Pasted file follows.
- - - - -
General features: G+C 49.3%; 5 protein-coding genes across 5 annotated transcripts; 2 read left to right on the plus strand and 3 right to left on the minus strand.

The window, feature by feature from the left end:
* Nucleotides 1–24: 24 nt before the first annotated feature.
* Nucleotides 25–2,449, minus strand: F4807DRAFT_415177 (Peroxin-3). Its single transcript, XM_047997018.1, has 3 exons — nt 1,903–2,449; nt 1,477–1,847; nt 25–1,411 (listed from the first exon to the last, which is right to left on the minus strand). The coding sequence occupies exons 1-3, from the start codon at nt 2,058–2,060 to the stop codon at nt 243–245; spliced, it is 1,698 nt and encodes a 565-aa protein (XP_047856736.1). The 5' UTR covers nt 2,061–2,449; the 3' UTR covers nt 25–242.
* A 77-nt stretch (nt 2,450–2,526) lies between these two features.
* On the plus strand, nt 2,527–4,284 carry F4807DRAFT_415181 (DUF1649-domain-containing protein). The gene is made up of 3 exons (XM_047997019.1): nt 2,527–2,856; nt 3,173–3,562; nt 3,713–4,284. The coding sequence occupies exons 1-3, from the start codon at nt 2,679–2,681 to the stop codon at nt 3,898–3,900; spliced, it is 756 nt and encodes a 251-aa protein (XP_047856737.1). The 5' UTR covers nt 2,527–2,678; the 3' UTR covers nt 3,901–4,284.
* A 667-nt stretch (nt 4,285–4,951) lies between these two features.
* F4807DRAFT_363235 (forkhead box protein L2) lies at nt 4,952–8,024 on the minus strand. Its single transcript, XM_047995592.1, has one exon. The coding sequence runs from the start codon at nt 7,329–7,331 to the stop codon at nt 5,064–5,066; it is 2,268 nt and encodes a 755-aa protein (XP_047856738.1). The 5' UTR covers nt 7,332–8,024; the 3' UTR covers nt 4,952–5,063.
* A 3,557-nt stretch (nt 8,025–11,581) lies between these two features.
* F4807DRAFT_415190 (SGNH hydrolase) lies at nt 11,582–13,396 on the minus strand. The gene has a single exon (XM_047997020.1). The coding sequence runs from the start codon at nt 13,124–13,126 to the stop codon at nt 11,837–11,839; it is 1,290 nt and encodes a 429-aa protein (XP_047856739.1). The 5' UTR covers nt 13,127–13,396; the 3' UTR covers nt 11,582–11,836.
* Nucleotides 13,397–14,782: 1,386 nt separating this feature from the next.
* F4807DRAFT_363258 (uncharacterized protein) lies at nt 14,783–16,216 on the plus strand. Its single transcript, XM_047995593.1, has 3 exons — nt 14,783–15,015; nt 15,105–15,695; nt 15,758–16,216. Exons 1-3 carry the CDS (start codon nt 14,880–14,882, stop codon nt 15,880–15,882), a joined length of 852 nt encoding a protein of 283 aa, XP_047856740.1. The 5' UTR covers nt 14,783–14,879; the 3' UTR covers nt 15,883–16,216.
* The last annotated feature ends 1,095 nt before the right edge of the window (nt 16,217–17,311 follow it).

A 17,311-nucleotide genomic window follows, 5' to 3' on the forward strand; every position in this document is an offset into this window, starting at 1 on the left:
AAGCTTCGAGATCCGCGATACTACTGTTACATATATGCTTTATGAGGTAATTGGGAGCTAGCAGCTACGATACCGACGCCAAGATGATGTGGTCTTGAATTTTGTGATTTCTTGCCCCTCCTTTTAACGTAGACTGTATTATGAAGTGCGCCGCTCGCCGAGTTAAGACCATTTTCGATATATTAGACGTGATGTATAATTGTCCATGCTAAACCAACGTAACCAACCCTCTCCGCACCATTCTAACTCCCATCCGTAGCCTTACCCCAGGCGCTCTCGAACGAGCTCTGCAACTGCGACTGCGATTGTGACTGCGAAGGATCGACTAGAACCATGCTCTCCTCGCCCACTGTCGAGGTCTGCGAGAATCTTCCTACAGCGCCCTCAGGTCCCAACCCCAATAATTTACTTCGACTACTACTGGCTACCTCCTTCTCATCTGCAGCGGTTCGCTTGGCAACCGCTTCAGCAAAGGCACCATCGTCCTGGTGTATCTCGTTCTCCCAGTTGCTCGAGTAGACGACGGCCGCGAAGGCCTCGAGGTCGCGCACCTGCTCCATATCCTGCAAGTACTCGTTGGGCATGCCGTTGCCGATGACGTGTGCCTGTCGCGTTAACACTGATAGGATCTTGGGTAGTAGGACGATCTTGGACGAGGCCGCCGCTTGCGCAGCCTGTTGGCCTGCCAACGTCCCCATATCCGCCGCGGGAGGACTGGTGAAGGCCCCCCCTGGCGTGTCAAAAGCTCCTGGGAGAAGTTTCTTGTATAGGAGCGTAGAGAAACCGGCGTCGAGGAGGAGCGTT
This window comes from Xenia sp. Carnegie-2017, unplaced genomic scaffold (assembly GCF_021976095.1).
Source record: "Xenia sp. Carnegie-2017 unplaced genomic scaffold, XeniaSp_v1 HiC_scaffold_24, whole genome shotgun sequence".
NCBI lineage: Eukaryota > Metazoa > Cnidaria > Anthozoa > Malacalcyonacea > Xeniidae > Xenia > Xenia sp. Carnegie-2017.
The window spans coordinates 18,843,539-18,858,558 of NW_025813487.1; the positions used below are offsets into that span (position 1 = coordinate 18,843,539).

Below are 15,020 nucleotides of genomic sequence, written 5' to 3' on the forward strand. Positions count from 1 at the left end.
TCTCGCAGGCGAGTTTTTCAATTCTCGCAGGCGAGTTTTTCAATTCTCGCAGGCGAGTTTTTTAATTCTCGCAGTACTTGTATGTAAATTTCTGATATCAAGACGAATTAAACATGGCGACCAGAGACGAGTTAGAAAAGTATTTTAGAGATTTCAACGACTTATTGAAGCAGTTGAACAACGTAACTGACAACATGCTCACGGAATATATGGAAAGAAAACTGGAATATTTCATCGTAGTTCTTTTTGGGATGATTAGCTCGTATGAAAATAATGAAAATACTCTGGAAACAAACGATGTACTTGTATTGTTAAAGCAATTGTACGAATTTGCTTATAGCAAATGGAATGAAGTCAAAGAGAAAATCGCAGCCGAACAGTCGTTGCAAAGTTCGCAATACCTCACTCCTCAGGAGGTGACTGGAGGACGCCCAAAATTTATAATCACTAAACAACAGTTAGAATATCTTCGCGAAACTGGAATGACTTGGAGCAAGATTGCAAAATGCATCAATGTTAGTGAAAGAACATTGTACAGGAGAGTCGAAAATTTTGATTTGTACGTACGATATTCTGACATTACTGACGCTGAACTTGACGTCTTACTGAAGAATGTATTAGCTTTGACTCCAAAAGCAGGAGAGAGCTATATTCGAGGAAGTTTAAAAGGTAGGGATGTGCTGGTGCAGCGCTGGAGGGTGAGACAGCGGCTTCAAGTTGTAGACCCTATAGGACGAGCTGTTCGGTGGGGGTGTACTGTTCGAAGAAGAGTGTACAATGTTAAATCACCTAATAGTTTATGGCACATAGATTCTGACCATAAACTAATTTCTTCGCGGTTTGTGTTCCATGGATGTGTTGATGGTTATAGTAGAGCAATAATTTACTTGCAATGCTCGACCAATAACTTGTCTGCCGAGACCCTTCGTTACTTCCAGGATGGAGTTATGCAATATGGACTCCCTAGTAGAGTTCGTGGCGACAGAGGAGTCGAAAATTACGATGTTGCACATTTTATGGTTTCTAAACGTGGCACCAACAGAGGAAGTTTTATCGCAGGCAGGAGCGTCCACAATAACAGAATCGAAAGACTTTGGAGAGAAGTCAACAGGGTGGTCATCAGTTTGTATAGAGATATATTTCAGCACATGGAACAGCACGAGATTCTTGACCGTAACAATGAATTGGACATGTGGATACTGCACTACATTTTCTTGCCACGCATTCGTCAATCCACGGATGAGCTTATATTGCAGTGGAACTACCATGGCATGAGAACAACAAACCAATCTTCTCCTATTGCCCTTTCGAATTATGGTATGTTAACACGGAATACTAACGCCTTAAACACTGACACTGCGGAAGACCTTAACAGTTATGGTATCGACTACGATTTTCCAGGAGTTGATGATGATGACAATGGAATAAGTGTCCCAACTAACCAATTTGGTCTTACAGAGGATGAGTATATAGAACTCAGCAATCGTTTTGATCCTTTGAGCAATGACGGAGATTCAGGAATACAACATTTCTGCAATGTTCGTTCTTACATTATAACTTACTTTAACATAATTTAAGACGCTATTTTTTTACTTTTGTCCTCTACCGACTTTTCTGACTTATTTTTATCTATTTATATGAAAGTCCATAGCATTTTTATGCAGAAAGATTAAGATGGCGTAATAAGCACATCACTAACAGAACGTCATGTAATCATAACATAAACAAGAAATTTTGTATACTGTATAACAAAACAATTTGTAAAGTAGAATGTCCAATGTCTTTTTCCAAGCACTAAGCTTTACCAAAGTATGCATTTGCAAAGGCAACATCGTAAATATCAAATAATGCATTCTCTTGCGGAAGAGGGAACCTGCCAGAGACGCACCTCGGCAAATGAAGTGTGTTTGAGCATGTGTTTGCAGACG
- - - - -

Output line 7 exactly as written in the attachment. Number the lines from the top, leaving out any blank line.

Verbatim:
* A 667-nt stretch (nt 4,285–4,951) lies between these two features.